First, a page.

Phylum: Ascomycota - Class: Pezizomycetes - Order: Pezizales - Family: Tuberaceae
Tuber aestivum, the Summer Truffle, grows in mycorrhizal relationship with the root systems of Beech trees on lime-rich soil.
The variety of Summer Truffle found in Britain and other northern European countries is sometimes referred to as the Burgundy Truffle, Tuber aestivum var. uncinatum. The Burgundy Truffle was formerly treated as a separate species, Tuber uncinatum, but molecular analysis has shown that the Summer Truffle and Burgundy Truffle are the same species.
Differences in taste and odour were the original reasons for the two forms of Tuber aestivum being treated as separate species. Even their spores displayed some morphological distinctions, but it is now believed that all of these differences are due solely to ecological rather than evolutionary factors.
The Summer Truffle or Burgundy Truffle is known to occur throughout Europe, including the UK and Ireland where it is a rare find. Being subterranean, these mushrooms are rarely seen by people walking in woodlands, and so their frequency of occurrence is a matter of conjecture (or of commercial secrecy if you are a truffle merchant!).
When in 1831 Italian mycologist Carlo Vittadini (1800 - 1865) described the Summer Truffle he gave it the scientific binomial name Tuber aestivum, and that is still its generally-accepted scientific name.
Tuber mesentericum Vittad. is a synonym of Tuber Aestivum.
Tuber, the generic name, comes directly from the Latin word tuber, meaning a lump or swelling. The specific epithet aestivum comes from the Latin aestivus meaning summer.
Typically 3 to 6cm across but occasionally much larger, the fruitbodies are usually more or less spherical but occasionally irregular and multi-lobed; the outer surface is dark brown or black and covered in irregular pyramidal warts.
Inside, the spore-bearing material is initially white, becoming beige or grey-brown and marbled by white membranes in a random rather than regular pattern.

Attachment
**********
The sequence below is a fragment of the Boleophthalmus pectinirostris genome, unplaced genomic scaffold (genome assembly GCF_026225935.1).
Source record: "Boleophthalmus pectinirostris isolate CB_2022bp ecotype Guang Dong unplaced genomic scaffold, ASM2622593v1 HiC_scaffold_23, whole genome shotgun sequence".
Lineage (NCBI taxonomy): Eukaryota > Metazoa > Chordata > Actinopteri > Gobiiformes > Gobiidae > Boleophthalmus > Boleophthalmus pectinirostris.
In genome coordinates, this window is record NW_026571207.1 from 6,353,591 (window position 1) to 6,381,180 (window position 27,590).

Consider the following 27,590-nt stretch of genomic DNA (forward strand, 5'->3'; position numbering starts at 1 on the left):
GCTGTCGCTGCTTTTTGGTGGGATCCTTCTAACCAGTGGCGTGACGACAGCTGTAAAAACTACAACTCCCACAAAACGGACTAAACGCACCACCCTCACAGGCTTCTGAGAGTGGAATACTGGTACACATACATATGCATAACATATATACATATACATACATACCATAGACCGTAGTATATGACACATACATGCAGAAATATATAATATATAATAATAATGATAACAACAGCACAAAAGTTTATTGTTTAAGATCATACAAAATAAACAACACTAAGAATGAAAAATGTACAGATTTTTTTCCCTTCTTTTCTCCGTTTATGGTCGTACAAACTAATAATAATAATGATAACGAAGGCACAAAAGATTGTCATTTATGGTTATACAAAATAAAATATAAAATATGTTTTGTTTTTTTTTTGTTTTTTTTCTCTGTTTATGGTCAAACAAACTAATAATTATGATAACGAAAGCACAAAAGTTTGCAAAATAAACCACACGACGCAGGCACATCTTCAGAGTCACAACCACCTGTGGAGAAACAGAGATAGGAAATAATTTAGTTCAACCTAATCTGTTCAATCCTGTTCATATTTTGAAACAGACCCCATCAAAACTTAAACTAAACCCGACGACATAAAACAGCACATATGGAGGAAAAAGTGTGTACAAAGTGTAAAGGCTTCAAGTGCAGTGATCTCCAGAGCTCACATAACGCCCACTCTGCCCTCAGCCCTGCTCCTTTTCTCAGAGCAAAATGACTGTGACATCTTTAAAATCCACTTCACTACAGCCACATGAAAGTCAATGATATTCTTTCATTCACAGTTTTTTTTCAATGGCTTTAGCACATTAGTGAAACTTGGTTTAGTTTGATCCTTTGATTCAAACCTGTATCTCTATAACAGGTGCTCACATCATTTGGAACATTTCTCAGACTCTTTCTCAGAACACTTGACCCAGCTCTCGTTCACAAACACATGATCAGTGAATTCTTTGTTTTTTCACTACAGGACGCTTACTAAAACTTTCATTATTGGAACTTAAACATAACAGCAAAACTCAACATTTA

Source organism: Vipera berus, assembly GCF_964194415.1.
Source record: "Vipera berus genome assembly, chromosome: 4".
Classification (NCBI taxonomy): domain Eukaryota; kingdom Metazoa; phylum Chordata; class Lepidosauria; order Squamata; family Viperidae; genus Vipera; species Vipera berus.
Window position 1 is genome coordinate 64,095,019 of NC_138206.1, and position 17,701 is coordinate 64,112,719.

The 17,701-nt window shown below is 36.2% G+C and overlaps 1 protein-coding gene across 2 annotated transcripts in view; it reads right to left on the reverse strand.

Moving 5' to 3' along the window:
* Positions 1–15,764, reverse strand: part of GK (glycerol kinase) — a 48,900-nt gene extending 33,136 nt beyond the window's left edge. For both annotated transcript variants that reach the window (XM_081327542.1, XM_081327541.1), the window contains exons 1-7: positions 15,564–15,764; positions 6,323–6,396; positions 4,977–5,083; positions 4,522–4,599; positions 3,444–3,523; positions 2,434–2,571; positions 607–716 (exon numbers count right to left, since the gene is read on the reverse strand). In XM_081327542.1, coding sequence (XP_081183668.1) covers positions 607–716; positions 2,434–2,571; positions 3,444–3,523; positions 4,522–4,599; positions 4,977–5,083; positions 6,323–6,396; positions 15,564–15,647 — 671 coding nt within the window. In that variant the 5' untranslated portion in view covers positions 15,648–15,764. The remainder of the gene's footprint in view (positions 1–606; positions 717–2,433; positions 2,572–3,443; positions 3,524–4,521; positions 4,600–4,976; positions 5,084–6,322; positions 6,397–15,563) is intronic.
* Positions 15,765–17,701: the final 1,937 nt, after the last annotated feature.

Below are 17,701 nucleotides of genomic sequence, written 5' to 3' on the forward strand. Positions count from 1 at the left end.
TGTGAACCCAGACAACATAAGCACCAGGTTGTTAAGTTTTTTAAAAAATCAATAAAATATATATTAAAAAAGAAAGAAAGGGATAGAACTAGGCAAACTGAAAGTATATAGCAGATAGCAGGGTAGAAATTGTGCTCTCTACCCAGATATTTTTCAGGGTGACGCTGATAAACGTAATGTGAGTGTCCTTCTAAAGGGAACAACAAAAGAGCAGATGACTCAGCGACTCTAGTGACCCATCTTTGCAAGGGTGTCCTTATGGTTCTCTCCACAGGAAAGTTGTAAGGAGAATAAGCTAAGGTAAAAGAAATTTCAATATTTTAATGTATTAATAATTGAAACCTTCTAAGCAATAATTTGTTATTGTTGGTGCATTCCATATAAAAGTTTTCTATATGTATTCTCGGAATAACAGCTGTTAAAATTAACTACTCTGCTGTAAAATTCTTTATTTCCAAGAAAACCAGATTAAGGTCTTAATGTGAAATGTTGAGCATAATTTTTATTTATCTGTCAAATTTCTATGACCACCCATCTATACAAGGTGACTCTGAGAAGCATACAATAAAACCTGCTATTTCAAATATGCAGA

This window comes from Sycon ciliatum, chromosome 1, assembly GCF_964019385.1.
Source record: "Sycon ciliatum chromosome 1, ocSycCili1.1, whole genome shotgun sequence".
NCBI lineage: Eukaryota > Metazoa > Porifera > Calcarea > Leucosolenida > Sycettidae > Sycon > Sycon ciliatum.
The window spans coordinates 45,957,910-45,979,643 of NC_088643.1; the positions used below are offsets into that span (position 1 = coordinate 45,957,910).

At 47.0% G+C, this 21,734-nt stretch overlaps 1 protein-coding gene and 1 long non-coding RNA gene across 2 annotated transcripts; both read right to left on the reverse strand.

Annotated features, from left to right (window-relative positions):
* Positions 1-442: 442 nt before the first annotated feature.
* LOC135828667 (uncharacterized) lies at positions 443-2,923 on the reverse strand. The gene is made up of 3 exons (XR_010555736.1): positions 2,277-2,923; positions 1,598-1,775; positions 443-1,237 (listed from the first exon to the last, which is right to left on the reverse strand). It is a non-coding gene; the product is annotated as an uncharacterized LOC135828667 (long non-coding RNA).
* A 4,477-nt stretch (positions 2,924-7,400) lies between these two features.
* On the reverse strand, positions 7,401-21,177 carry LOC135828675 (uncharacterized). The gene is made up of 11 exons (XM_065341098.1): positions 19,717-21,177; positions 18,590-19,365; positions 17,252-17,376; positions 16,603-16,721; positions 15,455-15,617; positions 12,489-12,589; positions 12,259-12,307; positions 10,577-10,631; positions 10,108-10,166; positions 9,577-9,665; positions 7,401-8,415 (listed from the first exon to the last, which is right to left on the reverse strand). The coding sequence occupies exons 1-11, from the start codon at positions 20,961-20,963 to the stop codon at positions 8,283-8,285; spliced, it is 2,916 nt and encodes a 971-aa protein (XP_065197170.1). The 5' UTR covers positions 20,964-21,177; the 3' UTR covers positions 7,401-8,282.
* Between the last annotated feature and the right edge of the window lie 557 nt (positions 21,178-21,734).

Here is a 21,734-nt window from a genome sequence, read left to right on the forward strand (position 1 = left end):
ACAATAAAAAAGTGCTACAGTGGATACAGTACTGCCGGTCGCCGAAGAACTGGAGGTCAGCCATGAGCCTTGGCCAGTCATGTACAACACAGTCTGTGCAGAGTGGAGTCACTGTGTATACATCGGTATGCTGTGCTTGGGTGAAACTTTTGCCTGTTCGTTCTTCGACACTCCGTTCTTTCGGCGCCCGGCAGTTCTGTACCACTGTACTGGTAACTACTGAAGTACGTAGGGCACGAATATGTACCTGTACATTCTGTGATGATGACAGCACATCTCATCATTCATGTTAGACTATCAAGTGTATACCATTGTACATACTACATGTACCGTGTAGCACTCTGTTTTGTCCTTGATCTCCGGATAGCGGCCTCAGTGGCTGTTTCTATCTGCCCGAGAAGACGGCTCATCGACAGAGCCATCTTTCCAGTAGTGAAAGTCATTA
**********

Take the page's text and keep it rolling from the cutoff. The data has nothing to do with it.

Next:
Egg-shaped, 20- 45 x 18-35µm; ornamented with a coarse irregular reticulum.
Creamy white or yellowish in mass.
Habitat & Ecological role
Ectomycorrhizal, found most often under Beech trees but very occasionally under oaks, always on alkaline soil. Like other edible truffles the Summer Truffle is found mainly in southern Europe, although its northern spread is such that these truffles can be found by diligent searchers in many more countries including Britain and even Scandinavia.
Harvesting is from early summer until mid autumn, although in mild winters it is possible to find Summer Truffles as late as the beginning of January.
The Périgord Truffle Tuber melanosporum has a blackish surface covered in small crazed polygonal sections with shallow rivers between them; its spore-laden interior is darker than that of the Summer Truffle.
The Piedmont White Truffle Tuber magnatum has a pale smooth exterior and a cream or ochre interior.
Summer Truffles are highly-prized edible fungi, although their aroma and flavour are not generally considered to be in the same league as Piedmont White Truffle or Perigord Truffles. Truffles are so expensive to buy that tey are generally shaved very thinly and added sparingly to a meal. One way to make a truffle go further is to extract 'truffle oil' from the fruitbody and use it as a spray. Most so-called truffle oil available in shops does not contain truffles at all but is produced synthetically to replicate (to some degree!) the unique odour of real truffles.
Fascinated by Fungi, 2nd Edition, Pat O'Reilly 2016, reprinted by Coch-y-bonddu Books in 2022.
Dennis, R.W.G. (1981). British Ascomycetes; Lubrecht & Cramer; ISBN: 3768205525.
Breitenbach, J. & Kränzlin, F. (1984). Fungi of Switzerland. Volume 1: Ascomycetes. Verlag Mykologia: Luzern, Switzerland.
Medardi, G. (2006). Ascomiceti d'Italia. Centro Studi Micologici: Trento.
Dictionary of the Fungi; Paul M. Kirk, Paul F. Cannon, David W. Minter and J. A. Stalpers; CABI, 2008
Taxonomic history and synonym information on these pages is drawn from many sources but in particular from the British Mycological Society's GB Checklist of Fungi.
This page includes pictures kindly contributed by Margaret Vernon.
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